SOCK TROUBLE

My socks keep twisting round in my boots.  I know it’s not the kind of news that is going to keep you awake at night but it is really annoying. I’m constantly having to stop to sort it out, hopping around on one foot whilst I twist and turn the uncooperative fabric back into place.

Before you start casting aspersions about the shape of my feet, let me assure you that they are not the problem.  Sock twisting is a relatively new phenomenon for me. It’s the quality of my socks – my new socks let me add. If they were old and worn with the lycra long since gone to meet its maker, I would be less irritated. But these are new Marks and Spencer’s socks.

I suspect that you are wondering where on earth I could possibly be leading you with this erudite and insightful observation. Well, this is a post about quality verses price. You get what you pay for, as someone once said to me. Marks and Spencer’s socks now cost next to nothing. A veritable bargain in fact at £4.50 for three pairs except they are not fit for purpose and won’t stay right way up in my boot.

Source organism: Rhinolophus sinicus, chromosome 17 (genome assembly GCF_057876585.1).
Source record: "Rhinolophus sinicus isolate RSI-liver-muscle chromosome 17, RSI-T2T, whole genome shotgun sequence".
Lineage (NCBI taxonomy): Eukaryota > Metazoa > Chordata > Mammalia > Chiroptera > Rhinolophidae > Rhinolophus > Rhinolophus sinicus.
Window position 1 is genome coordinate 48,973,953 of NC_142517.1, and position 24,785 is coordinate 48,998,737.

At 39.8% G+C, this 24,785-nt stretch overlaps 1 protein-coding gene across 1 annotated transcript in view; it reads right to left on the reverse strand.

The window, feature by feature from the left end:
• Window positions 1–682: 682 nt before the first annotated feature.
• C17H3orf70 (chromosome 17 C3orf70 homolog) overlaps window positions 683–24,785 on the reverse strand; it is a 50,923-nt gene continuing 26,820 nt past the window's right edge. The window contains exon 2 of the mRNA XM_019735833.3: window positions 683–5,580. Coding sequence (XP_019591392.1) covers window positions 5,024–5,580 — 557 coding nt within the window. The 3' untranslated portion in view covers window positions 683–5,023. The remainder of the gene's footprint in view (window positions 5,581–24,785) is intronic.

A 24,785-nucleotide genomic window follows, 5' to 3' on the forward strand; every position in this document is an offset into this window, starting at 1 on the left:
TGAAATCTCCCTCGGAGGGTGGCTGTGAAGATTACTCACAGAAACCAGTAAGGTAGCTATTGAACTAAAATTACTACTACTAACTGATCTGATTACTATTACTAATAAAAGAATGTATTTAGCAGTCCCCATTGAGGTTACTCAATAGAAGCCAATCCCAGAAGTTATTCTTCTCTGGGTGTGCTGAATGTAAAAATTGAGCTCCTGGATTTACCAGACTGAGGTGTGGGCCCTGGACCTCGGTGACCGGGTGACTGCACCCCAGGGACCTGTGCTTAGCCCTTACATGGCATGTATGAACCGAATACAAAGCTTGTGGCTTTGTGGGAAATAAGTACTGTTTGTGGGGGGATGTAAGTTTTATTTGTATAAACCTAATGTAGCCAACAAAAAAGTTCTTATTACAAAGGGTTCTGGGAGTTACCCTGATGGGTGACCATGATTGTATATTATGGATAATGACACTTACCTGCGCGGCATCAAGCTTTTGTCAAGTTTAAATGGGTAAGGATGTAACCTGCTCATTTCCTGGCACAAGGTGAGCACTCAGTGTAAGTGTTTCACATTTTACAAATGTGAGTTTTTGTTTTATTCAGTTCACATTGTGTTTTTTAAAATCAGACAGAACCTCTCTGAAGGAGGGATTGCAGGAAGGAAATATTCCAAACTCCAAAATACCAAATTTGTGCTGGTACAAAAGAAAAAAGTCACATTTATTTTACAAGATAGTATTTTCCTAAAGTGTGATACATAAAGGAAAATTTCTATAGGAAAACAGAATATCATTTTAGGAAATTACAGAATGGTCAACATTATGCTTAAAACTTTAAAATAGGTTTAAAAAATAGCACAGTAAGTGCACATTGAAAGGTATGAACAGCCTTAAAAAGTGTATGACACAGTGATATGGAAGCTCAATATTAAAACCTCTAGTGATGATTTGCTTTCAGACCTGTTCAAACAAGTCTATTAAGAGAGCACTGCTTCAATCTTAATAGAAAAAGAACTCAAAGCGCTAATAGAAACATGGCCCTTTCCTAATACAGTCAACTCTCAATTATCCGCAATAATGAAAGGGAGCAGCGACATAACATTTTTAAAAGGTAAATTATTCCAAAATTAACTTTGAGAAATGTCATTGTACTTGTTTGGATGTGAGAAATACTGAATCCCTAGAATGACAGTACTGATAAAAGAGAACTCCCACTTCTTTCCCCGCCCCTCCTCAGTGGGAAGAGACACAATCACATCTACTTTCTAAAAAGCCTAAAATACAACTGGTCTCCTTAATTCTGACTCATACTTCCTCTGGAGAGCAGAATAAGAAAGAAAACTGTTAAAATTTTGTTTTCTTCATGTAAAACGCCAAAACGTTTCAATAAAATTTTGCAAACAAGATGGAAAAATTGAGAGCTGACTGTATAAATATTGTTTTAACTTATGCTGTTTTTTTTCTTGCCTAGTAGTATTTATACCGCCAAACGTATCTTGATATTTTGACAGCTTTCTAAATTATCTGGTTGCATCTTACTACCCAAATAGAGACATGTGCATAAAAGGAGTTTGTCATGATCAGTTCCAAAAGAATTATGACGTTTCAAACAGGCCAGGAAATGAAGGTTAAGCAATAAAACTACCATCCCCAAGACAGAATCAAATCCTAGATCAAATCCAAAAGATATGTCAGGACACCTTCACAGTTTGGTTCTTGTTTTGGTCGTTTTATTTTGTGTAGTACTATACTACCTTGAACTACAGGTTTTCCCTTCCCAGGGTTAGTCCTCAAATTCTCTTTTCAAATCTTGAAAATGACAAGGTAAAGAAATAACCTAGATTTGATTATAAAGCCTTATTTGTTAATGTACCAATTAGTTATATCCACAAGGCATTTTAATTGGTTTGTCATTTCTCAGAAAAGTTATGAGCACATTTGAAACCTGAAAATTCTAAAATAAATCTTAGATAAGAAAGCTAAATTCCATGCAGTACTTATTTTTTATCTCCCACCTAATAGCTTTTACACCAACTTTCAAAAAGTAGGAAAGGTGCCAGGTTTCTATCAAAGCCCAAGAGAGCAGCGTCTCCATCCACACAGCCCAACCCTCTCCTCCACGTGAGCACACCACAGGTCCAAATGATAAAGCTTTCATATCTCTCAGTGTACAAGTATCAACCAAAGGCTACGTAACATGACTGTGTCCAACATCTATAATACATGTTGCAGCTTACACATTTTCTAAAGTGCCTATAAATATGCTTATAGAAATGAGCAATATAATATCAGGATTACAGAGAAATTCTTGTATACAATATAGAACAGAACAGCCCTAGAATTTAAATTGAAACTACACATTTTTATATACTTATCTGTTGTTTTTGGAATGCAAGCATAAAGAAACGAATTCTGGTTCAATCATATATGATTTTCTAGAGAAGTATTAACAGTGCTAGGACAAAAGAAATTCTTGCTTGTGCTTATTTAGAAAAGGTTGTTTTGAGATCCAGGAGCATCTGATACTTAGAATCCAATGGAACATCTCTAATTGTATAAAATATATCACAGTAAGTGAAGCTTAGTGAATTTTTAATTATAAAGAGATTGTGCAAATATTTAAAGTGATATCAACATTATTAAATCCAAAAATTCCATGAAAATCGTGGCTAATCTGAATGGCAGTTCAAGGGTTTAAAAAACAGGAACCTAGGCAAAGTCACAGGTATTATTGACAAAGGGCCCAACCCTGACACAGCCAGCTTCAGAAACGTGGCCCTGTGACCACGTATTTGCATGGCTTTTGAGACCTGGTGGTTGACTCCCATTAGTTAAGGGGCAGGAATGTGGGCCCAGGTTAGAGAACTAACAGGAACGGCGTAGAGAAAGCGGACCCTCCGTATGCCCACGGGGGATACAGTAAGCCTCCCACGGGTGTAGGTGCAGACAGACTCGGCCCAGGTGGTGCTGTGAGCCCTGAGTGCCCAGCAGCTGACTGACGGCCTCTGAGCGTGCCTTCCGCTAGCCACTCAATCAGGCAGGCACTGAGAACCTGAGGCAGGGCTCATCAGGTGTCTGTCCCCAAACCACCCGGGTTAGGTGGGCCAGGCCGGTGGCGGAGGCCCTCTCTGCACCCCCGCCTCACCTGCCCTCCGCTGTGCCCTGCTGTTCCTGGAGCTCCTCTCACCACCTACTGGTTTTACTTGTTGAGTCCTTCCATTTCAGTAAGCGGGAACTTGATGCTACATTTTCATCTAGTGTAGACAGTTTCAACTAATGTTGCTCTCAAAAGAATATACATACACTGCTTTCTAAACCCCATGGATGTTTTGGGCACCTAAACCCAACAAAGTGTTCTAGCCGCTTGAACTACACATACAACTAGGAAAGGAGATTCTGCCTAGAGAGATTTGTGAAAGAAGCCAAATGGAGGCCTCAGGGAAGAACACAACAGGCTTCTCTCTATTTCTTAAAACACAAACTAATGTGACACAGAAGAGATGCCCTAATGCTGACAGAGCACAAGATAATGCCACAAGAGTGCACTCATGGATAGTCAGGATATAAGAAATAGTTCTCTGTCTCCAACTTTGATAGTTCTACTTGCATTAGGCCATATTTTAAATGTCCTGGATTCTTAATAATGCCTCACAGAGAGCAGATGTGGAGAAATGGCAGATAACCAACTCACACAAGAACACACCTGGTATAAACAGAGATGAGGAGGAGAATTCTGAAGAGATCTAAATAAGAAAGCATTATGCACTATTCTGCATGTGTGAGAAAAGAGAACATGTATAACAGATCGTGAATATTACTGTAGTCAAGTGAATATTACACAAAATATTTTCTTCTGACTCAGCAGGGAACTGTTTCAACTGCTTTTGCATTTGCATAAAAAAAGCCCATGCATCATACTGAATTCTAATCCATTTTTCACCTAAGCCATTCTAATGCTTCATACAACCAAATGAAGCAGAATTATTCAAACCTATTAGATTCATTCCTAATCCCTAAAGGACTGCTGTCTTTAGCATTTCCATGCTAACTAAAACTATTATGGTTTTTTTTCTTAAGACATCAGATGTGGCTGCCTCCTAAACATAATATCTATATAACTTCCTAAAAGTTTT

It’s not just socks. School polo shirts seem to have fallen for the old “Never mind the quality: feel the width” adage as well. Cheap as chips but almost see through and washed out of shape long before they are grown out of. It’s the dumbing down of retail. Perhaps they think I won’t notice? Well I have.

But times are hard. People are price conscious and, lured by the temptations of the super cheap stores, our expectations about how much things should cost are becoming muddied. After all, who wants to pay top dollar for something when you could buy it for a third of the price just down the high street?

Well, me actually. Call me old fashioned but I’d rather pay a little more for a pair of socks that stay put. I’d like to throw my socks away because they have worn down to the warp and weft and not because they have gone baggy before their time. ( I generally draw the line at darning. I’m not that old fashioned.) I was taught to launder well and take care of my clothes but I seem to be a dying breed. At some of the prices in Primark it hardly seems worth laundering at all.

I’m hoping for a backlash. Perhaps eventually we will tire of this disposable world that we live in and yearn for quality once again? It does seem to be happening in other areas but I fear that soon we will be so far down the road of cheap clothes that it will be culturally impossible to turn back.

I could, of course, shop elsewhere for my socks. I know that if I paid a little more I could get socks that stayed put. It’s just that I have bought my socks in Marks and Spencer’s for as long as I can remember and it seems a betrayal to jump ship. Then again, they have betrayed my too. They have some in Harrods, I note, that might fit the bill!

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